Planned programmes of support
ELSA support is much more than having a friendly chat with an anxious pupil. It is also much more than problem-solving some difficulties a young person is having. ELSA support is about developing a respectful relationship in which the young person is enabled to think about their situation without feeling judged or criticised. It is intended to be short-term purposeful support, usually to help develop new skills or coping strategies that enable the pupil to experience greater success. In order to know when an intervention should end, ELSAs need to work to specific programme aims that are realistic. These need to be stated clearly enough to know whether or not they have been achieved. Ideally they should be achievable within a school term. Sessions are planned with objectives that build towards the programme aims. Some guidelines to assist with programme and session planning have been developed in Hampshire – please click here to view them.
It is not expected that ELSAs set programme aims unaided. Those referring pupils for support have a responsibility to help identify some hoped for outcomes. Included here is a possible referral form to provide some background information to an ELSA and suggestions about desirable outcomes – please click here to view.
Session planning does not need to be arduous. It needs to reflect some thinking ahead of the session about what the next step should be. It therefore needs to identify an objective for that session and may refer to something the pupil is able to do or something that the ELSA does for the pupil. It should be small and specific. The ELSA then needs to think about an interesting way to achieve the objective and the resources that will be needed. It is strongly recommended that games and activities should be included rather than relying upon worksheets. ELSA sessions need to feel qualitatively different from school lessons. They are not about teaching pupils or telling them what to do, but about facilitating greater self awareness in pupils and helping them to reach their own solutions and coping strategies. This requires well developed active listening skills on the part of the ELSA and a skilled use of questions that promote reflection. Session plans do not need to be regarded as being set in stone. There will be occasions when it is more respectful to deviate from the plan in order to respond to a young person’s immediate need. The plan can then be picked up again or modified for a subsequent session. Immediately following a session it is beneficial to have a few minutes reflection and note some brief evaluative comments that may guide future session planning. Please click here for a sample ELSA session planning form.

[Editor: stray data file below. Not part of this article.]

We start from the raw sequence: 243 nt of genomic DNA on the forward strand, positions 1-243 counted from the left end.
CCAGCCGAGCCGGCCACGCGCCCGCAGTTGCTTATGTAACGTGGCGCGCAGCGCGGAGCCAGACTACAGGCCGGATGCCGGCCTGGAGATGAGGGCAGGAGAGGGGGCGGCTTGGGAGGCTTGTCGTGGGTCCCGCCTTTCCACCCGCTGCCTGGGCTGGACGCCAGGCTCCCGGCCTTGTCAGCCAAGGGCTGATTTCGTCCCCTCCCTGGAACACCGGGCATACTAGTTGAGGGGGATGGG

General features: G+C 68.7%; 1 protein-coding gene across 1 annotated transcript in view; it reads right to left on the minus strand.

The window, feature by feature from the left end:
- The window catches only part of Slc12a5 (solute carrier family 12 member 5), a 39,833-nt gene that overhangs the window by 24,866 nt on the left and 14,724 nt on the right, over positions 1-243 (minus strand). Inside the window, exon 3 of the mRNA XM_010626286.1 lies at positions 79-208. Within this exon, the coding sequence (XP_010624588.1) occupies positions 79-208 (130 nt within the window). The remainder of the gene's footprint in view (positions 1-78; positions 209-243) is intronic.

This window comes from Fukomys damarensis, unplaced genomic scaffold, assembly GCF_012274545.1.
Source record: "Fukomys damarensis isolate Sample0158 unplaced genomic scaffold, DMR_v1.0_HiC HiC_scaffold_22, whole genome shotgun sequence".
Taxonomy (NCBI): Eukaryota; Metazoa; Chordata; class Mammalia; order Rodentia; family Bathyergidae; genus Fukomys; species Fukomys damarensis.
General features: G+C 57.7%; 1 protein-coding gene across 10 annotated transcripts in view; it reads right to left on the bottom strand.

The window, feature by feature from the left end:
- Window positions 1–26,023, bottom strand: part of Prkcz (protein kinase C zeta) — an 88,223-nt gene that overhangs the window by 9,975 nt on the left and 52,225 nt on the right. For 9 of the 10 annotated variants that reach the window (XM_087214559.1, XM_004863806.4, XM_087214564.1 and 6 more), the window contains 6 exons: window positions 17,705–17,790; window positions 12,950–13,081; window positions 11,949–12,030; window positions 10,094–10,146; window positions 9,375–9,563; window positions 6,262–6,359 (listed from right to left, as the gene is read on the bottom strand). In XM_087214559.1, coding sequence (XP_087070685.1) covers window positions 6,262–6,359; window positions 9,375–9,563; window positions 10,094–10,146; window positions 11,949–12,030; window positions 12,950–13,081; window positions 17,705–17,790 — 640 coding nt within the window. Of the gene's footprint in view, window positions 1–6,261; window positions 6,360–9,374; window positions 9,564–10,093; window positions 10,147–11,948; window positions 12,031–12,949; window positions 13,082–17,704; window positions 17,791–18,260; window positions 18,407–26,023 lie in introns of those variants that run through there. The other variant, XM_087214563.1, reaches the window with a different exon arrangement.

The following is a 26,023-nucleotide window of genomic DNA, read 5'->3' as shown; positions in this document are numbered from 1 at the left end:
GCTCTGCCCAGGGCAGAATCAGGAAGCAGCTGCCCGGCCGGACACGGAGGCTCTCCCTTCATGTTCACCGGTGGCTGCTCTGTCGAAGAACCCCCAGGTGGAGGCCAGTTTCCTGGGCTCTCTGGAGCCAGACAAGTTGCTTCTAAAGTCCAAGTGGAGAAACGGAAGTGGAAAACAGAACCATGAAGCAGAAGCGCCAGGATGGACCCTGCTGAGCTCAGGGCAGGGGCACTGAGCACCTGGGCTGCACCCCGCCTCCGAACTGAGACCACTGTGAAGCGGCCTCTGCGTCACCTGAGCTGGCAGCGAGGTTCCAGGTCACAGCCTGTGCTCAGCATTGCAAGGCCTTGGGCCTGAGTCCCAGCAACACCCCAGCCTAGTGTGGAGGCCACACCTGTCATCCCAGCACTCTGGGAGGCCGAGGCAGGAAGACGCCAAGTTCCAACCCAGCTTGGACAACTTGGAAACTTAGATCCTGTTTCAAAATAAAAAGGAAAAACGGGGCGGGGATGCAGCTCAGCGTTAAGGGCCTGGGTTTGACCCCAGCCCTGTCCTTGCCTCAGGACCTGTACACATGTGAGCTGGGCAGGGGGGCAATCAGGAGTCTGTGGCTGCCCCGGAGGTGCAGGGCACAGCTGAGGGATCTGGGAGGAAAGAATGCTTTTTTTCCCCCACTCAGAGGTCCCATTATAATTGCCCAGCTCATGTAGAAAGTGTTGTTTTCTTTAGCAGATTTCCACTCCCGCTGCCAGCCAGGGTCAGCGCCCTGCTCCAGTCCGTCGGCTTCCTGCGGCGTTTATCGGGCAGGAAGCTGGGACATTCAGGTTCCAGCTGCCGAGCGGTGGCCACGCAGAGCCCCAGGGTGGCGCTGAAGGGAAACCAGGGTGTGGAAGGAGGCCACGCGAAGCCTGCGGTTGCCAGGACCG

Communicating with parents
It is good practice for schools to inform parents when providing their children with additional support. With young children this can sometimes be done in person because the parent accompanies the child to and from school. If not, a letter may be sent to let them know that an ELSA is going to work with their child – please click here to open a suggested letter. It is helpful if parents are already aware of the work of ELSAs through the general information that schools send out to parents. Some ELSAs have produced colourful leaflets explaining their role. If parents know this support is made available regularly to pupils they are less likely to anxiously interpret this as indication that there is something seriously wrong with their child.
Liaison with parents is to be encouraged. Parents may be invited to contact the ELSA if there is anything about their child they would like to discuss. During or following intervention the ELSA may invite the parent to a meeting to discuss the work that has been done. Depending upon the school’s preference this may be with the ELSA alone or with the ELSA and the ELSA’s line manager. Working with parents not only gives the ELSA access to a valuable parental perspective but may give parents greater insight into the needs of their child, leading to support at home that complements the work done in school. ELSAs who have worked in this way have reported useful outcomes from parental liaison.
As this is an intervention carried out within school by school staff, it is not necessary to gain parental permission for the work to take place.
The following guidance does not apply to safeguarding issues, where the ELSA is obliged to share information out of concern for either the pupil’s safety or the safety of others.